Great North Childrens Hospital

Newcastle upon Tyne, United Kingdom

Great North Childrens Hospital

Newcastle upon Tyne, United Kingdom
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Kang E.,National Institute of Allergy and Infectious Diseases | Gennery A.,Great North Childrens Hospital
Hematology/Oncology Clinics of North America | Year: 2014

Allogeneic hematopoietic stem cell transplantation has been shown to be curative for well-described as well as newly discovered immunodeficiencies. However, it is difficulty to define a universal transplant regimen given the rarity of these disorders and the varied pathophysiology these disorders encompass. This article discusses those primary immunodeficiencies most commonly treated by hematopoietic stem cell transplant and describes the transplant issues specific to these disorders. © 2014.

Cowan M.J.,University of California at San Francisco | Gennery A.R.,Great North Childrens Hospital
Journal of Allergy and Clinical Immunology | Year: 2015

Defects in DNA cross-link repair 1C (DCLRE1C), protein kinase DNA activated catalytic polypeptide (PRKDC), ligase 4 (LIG4), NHEJ1, and NBS1 involving the nonhomologous end-joining (NHEJ) DNA repair pathway result in radiation-sensitive severe combined immunodeficiency (SCID). Results of hematopoietic cell transplantation for radiation-sensitive SCID suggest that minimizing exposure to alkylating agents and ionizing radiation is important for optimizing survival and minimizing late effects. However, use of preconditioning with alkylating agents is associated with a greater likelihood of full T- and B-cell reconstitution compared with no conditioning or immunosuppression alone. Areduced-intensity regimen using fludarabine and low-dose cyclophosphamide might be effective for patients with LIG4, NHEJ1, and NBS1 defects, although more data are needed to confirm these findings and characterize late effects. For patients with mutations in DCLRE1C (Artemis-deficient SCID), there is no optimal approach that uses standard dose-alkylating agents without significant late effects. Until nonchemotherapy agents, such as anti-CD45 or anti-CD117, become available, options include minimizing exposure to alkylators, such as single-agent low-dose targeted busulfan, or achieving T-cell reconstitution, followed several years later with a conditioning regimen to restore B-cell immunity. Gene therapy for these disorders will eventually remove the issues of rejection and graft-versus-host disease. Prospective multicenter studies are needed to evaluate these approaches in this rare but highly vulnerable patient population. © 2015 American Academy of Allergy, Asthma & Immunology.

Bailey S.,Great North Childrens Hospital | Parkes J.,University of Cape Town
Clinical Endocrinology | Year: 2015

A 13-year-old male presents with fluctuating visual disturbance and headaches. Imaging reveals a significant predominantly cystic suprasellar tumour, typical of a craniopharyngioma. The patient has growth hormone deficiency but the rest of the hypothalamic/ pituitary axis is intact. What are the options for therapy in 2014? Specifically, is there a role for local treatment with interferon injected into the cyst cavity? The aim of management in children with craniopharyngiomas is to reduce the impact of the tumour as much as possible, while minimising the morbidity associated with treatment. There are a number of therapeutic options available: surgery, radiotherapy and the insertion of therapeutic agents directly into the tumour cyst. The role of intracystic therapy in the form of interferon is discussed; including when to use this therapeutic option and practical details of its use. © 2014 John Wiley & Sons Ltd.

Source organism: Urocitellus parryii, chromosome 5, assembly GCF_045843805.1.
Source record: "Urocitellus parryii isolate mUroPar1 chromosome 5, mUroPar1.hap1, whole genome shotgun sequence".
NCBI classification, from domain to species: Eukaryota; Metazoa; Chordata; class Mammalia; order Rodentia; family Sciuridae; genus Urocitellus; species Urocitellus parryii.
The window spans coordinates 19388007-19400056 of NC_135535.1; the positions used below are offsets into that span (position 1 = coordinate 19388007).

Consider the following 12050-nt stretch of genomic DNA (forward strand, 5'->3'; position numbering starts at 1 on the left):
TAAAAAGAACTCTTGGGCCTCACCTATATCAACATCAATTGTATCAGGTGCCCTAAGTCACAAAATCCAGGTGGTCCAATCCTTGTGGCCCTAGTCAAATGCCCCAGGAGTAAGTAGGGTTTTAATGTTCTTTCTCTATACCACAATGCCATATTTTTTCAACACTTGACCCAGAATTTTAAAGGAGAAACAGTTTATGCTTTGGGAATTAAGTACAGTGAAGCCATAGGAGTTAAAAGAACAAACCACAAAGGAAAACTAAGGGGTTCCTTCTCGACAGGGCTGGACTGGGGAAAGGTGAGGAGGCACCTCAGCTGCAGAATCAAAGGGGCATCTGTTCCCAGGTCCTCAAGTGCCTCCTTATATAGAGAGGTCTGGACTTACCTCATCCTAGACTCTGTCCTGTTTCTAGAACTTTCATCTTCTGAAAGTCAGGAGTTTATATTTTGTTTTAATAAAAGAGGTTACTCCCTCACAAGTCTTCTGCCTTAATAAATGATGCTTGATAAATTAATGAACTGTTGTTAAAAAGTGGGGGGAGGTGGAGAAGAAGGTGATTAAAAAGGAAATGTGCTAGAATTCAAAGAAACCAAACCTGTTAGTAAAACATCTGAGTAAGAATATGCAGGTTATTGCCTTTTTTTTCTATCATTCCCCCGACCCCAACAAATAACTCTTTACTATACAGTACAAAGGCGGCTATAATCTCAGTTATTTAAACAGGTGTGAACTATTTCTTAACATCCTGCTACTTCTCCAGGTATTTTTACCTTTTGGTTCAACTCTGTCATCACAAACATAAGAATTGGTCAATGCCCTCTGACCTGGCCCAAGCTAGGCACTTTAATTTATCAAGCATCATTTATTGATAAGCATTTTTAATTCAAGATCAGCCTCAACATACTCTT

Johnson S.,Great North Childrens Hospital | Waters A.,University College London
Immunobiology | Year: 2012

Haemolytic uraemic syndrome (HUS) accounts for the most common cause of childhood acute renal failure. Characterized by the classical triad of a microangiopathic haemolytic anaemia, thrombocytopaenia and acute renal failure, HUS occurs as a result of Shiga-toxin producing microbes in 90% of cases. The remaining 10% of cases represent a heterogeneous subgroup in which inherited and acquired forms of complement dysregulation have been described in up to 60%. Emerging evidence suggests that microbes associated with HUS exhibit interaction with the complement system. With the advent of improved genetic diagnosis, it is likely that certain cases of infection-induced HUS may be attributed to underlying defects in complement components. This review summarises the interplay between complement and infection in the pathogenesis of HUS. © 2011 Elsevier GmbH.

Vormoor B.,Northumbria University | Vormoor B.,Great North Childrens Hospital | Curtin N.J.,Northumbria University
Current Opinion in Oncology | Year: 2014